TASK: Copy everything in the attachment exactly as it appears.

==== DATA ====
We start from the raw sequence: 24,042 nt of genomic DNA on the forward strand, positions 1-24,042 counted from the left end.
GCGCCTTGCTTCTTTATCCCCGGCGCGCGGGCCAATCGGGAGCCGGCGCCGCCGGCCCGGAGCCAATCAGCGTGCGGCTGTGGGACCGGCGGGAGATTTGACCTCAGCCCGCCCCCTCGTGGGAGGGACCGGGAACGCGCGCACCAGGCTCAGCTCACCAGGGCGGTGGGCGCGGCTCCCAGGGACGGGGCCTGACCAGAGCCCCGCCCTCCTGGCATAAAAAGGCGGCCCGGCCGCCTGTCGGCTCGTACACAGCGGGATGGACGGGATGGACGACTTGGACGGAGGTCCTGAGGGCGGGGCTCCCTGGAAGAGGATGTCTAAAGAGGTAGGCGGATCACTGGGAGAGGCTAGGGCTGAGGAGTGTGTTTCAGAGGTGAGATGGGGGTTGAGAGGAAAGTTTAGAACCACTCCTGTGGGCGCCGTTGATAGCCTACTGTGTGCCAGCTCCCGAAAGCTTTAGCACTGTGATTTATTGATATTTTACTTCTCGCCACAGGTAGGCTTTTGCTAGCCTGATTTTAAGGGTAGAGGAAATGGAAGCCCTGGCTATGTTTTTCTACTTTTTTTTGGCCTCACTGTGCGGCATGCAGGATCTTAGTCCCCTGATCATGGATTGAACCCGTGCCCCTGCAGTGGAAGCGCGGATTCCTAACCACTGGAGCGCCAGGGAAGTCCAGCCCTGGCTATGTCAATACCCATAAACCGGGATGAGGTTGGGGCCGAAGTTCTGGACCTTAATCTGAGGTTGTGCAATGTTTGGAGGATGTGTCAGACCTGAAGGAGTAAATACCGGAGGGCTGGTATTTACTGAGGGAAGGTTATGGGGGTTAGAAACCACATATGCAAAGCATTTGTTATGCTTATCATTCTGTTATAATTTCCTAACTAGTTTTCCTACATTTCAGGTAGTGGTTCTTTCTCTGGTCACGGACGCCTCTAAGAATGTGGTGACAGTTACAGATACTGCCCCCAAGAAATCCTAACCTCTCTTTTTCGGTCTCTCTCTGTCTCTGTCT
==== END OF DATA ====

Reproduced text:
We start from the raw sequence: 24,042 nt of genomic DNA on the forward strand, positions 1-24,042 counted from the left end.
GCGCCTTGCTTCTTTATCCCCGGCGCGCGGGCCAATCGGGAGCCGGCGCCGCCGGCCCGGAGCCAATCAGCGTGCGGCTGTGGGACCGGCGGGAGATTTGACCTCAGCCCGCCCCCTCGTGGGAGGGACCGGGAACGCGCGCACCAGGCTCAGCTCACCAGGGCGGTGGGCGCGGCTCCCAGGGACGGGGCCTGACCAGAGCCCCGCCCTCCTGGCATAAAAAGGCGGCCCGGCCGCCTGTCGGCTCGTACACAGCGGGATGGACGGGATGGACGACTTGGACGGAGGTCCTGAGGGCGGGGCTCCCTGGAAGAGGATGTCTAAAGAGGTAGGCGGATCACTGGGAGAGGCTAGGGCTGAGGAGTGTGTTTCAGAGGTGAGATGGGGGTTGAGAGGAAAGTTTAGAACCACTCCTGTGGGCGCCGTTGATAGCCTACTGTGTGCCAGCTCCCGAAAGCTTTAGCACTGTGATTTATTGATATTTTACTTCTCGCCACAGGTAGGCTTTTGCTAGCCTGATTTTAAGGGTAGAGGAAATGGAAGCCCTGGCTATGTTTTTCTACTTTTTTTTGGCCTCACTGTGCGGCATGCAGGATCTTAGTCCCCTGATCATGGATTGAACCCGTGCCCCTGCAGTGGAAGCGCGGATTCCTAACCACTGGAGCGCCAGGGAAGTCCAGCCCTGGCTATGTCAATACCCATAAACCGGGATGAGGTTGGGGCCGAAGTTCTGGACCTTAATCTGAGGTTGTGCAATGTTTGGAGGATGTGTCAGACCTGAAGGAGTAAATACCGGAGGGCTGGTATTTACTGAGGGAAGGTTATGGGGGTTAGAAACCACATATGCAAAGCATTTGTTATGCTTATCATTCTGTTATAATTTCCTAACTAGTTTTCCTACATTTCAGGTAGTGGTTCTTTCTCTGGTCACGGACGCCTCTAAGAATGTGGTGACAGTTACAGATACTGCCCCCAAGAAATCCTAACCTCTCTTTTTCGGTCTCTCTCTGTCTCTGTCT